10th Class Science Sources of Energy Sources Energy

Sources Energy

Category : 10th Class

 Sources of Energy



  • Sources of energy

A source of energy is the one which can provide adequate amount of energy in a convenient form over a long period of time.


  • Renewable sources of energy

Sources of energy which are being produced continuously in nature and are inexhaustible are called renewable sources of energy. The renewable sources of energy are: solar energy, wind energy, hydro energy, bio fuels (wood, biogas), hydrogen, energy from oceans and geothermal energy.


  • Non-renewable sources of energy

Sources of energy which have been accumulated in nature over a very, very long period of time and cannot be quickly replaced when exhausted are called non-renewable sources of energy. Some important non-renewable sources of energy are fossil fuels, coal, petroleum and natural gas.


  • Fossil fuels

Fuels that originated from the remains of dead plants and animals are called fossil fuels. Fossil fuels were formed from organic matter by complex processes over millions of years.


  • Coal

The types of coal in the order of formation are\[\text{peat}\to \text{lignite}\to \text{bituminous}\to \text{anthracite}\]. Coal is used primarily as a fuel, mainly in thermal power plants. The burning of coal produces gases like \[C{{O}_{2}},CO,S{{O}_{2}}\]and\[N{{O}_{2}}\].


  • Petroleum

Petroleum or crude oil is not used directly. It is utilised in the form of its products. The products obtained from fractional distillation are fuel oil, diesel, kerosene, petrol and petroleum gas. Asphalt, paraffin wax and lubricating oil are obtained by fractionating the residual oil. Pollution caused by burning petrol is more difficult to control than that by coal.


  • Natural gas

Natural gas is the cleanest fossil fuel. It consists mainly of methane which gives\[C{{O}_{2}}\]and water on burning. Natural gas is used for cooking and heating. It is also used as a fuel in thermal power plants. Compressed natural gas is used as a fuel in vehicles.


  • Alcohol as fuel

Ethanol burns in air to produce heat, carbon dioxide and water. Ethane, for the purpose of being used as a fuel, is produced by the fermentation of plant sugars with the help of yeast. Although it has a low calorific value than petrol, it has many advantages.


  • Energy from biomass

Biomass means any organic matter from which we can get energy on a renewable basis.


  • Solar energy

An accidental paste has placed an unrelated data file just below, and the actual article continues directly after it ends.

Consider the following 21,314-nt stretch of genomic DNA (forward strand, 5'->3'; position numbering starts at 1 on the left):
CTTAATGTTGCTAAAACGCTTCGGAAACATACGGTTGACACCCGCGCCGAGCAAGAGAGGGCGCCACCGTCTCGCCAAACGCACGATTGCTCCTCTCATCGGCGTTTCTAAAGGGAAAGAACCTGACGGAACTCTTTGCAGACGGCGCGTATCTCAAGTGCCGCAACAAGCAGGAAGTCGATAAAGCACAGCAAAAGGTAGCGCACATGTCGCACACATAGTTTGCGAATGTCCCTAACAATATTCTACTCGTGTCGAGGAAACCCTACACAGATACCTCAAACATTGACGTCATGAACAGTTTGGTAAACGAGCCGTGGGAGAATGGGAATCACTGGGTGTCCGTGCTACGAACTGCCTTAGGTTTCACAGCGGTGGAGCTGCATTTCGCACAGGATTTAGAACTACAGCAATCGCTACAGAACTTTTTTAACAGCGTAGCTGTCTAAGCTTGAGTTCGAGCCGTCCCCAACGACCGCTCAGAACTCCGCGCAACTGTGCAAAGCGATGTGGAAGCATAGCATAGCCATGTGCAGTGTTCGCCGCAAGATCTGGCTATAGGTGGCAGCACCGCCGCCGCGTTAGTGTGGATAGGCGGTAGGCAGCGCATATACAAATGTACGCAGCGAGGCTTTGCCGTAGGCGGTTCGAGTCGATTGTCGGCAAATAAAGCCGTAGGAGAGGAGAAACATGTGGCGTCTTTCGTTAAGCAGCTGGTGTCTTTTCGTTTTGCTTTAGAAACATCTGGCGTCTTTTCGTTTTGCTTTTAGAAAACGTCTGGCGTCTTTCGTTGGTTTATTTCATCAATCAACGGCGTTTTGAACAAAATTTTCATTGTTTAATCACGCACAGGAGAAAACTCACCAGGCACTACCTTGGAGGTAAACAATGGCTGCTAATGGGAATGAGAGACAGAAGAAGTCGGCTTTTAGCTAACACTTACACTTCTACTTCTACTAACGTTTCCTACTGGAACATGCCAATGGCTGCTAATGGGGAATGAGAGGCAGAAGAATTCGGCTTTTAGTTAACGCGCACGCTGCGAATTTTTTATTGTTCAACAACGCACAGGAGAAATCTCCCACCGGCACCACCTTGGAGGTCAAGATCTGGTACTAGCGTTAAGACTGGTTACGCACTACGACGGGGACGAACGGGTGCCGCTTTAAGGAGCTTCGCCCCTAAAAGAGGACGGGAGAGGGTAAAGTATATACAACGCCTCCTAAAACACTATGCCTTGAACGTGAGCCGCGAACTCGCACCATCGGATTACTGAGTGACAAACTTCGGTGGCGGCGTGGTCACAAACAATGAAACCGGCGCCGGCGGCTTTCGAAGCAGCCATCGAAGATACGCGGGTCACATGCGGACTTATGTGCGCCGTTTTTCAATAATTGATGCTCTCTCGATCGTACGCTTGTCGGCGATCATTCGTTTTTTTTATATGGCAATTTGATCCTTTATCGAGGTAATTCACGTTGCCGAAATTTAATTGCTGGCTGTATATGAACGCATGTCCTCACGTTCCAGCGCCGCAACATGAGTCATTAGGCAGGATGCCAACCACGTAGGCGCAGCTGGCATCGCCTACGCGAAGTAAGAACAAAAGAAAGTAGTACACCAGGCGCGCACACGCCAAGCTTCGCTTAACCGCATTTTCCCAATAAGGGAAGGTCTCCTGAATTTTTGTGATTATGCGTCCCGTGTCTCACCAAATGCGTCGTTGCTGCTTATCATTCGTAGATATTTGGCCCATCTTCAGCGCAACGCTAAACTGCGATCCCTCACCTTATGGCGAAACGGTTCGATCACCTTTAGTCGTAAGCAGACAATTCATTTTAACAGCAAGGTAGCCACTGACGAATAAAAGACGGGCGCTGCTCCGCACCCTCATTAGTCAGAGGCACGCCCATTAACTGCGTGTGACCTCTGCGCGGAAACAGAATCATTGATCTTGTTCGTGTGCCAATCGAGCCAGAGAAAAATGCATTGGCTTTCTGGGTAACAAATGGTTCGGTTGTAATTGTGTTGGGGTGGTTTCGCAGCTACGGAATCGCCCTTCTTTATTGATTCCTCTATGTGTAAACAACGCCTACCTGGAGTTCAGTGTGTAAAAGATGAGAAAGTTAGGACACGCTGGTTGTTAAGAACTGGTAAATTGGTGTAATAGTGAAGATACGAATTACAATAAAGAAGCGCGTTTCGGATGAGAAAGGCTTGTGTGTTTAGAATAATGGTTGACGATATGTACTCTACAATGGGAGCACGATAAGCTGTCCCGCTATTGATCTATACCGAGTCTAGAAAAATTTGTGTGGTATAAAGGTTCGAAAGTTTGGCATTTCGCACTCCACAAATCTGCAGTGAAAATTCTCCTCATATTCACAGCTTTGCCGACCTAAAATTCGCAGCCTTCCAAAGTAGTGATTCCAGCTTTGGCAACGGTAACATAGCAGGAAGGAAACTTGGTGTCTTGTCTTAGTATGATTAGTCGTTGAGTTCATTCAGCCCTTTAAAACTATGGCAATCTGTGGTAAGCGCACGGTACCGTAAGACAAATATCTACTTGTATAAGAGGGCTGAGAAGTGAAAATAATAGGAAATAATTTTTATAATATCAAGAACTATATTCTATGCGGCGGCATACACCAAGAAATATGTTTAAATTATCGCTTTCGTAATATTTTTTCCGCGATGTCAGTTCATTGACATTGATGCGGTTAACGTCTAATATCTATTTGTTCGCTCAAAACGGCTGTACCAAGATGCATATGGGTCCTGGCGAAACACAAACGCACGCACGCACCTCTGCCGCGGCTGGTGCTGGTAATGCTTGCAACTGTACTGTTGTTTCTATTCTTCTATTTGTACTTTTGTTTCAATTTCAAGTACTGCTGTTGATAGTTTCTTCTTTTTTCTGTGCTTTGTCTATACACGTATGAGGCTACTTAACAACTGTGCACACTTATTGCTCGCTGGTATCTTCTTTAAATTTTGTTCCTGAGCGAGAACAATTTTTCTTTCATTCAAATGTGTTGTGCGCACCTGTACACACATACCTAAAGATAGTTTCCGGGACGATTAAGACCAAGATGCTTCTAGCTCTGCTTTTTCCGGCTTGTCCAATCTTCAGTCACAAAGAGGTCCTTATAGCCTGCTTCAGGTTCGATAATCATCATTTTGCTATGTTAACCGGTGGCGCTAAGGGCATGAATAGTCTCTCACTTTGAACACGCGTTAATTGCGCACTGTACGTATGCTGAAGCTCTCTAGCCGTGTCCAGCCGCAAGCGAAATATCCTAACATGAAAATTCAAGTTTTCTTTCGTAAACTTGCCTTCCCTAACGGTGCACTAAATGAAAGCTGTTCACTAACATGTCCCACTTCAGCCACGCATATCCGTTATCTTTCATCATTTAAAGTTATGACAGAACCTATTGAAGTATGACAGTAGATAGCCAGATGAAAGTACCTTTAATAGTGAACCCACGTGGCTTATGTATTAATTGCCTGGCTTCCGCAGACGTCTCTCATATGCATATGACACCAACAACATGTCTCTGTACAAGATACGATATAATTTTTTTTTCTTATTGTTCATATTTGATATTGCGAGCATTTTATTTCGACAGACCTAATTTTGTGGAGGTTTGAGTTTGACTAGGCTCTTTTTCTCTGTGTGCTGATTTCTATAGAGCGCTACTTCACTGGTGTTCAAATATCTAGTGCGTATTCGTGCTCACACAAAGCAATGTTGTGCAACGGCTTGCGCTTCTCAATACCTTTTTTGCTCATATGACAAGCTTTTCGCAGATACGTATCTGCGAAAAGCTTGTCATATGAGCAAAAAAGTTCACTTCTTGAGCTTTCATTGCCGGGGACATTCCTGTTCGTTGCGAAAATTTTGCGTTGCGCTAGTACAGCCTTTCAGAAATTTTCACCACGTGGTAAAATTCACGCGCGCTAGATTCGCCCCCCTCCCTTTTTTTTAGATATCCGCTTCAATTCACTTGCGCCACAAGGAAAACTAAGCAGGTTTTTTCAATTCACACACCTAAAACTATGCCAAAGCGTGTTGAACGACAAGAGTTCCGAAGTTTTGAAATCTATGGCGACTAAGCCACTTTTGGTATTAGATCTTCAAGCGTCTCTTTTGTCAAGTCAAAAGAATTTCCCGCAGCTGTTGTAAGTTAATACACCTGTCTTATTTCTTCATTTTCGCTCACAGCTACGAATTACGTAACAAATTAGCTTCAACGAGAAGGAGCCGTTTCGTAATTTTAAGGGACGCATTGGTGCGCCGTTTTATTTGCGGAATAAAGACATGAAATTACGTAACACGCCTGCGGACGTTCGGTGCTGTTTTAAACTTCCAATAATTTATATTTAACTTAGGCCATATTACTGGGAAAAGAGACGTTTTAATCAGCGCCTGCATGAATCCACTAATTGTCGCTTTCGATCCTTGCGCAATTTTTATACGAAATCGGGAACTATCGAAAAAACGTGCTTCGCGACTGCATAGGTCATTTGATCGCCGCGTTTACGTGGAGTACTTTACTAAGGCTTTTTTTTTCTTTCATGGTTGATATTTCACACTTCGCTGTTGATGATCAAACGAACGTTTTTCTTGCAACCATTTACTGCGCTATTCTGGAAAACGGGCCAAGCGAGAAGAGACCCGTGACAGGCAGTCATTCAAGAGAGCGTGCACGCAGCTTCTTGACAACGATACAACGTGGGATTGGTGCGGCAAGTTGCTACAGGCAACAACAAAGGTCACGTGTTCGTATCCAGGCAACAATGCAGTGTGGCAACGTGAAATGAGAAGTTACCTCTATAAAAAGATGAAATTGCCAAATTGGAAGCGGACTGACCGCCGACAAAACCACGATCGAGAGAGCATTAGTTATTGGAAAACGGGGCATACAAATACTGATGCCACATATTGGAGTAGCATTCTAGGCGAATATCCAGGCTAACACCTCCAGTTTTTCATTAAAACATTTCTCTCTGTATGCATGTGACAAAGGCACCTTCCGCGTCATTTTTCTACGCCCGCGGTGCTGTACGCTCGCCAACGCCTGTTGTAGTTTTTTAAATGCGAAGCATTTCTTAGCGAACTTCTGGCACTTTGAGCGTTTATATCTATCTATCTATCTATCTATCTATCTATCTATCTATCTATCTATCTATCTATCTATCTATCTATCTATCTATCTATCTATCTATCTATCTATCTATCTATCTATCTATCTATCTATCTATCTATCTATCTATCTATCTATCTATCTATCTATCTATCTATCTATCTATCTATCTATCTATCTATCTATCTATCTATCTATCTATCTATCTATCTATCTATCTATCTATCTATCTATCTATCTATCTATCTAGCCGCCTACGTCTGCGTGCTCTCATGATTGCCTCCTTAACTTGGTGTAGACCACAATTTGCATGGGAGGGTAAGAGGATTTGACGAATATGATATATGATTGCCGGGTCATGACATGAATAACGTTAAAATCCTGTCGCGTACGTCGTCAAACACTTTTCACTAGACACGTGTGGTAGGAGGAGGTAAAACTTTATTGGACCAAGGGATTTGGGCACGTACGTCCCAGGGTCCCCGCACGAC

The energy obtained from the sun is called solar


Solar constant = 1.4 kilowatt per square metre


  • Energy from wind and tides

Wind is caused by the uneven heating of the earth's surface by the sun and is an important source of energy. Waves are produced mainly due to winds and tides that have kinetic energy. This kinetic energy can be used to operate turbines and produce electricity by different methods.


  • Geothermal energy

Interior of the earth is very hot with high pressure. Ground water absorbs this heat and produces steam. This steam helps to rotate the turbines and produce electricity.


  • Nuclear fission

The breaking of a heavy nucleus into two or more fragments of comparable masses with the release of tremendous amount of energy is called nuclear fission. The released energy is used to produce steam and generate electricity.


  • Nuclear fusion

The process in which two or more light nuclei are combined to form a single nucleus with the release of tremendous amount of energy is called a nuclear fusion.


  • Nuclear forces

The protons and neutrons are held together by strong attractive forces (nuclear forces) inside the nucleus. Nuclear forces are of short-range. Its range is of the order 1 fm. It is much stronger than either electromagnetic or gravitational. Nuclear forces do not depend on charge. The force is small between any pair of nucleons.


  • Nuclear reactions

A nuclear reaction should always satisfy the mass and energy conversion\[\text{Q}=\Delta \text{m 931 MeV}\]. According to the law of conservation of mass, the total number of protons and neutrons should remain the same on both the sides of a nuclear reaction.


  • Mass defect and binding energy

It is found that the mass of nucleus is always less than the mass of constituent (free) nucleons. This difference in mass is called mass defect and denoted by Am


  • Nuclear bombs

Bombs that are based on the fission of U-235 or Pu-239 are called fission bombs or atomic bombs or atom bombs.

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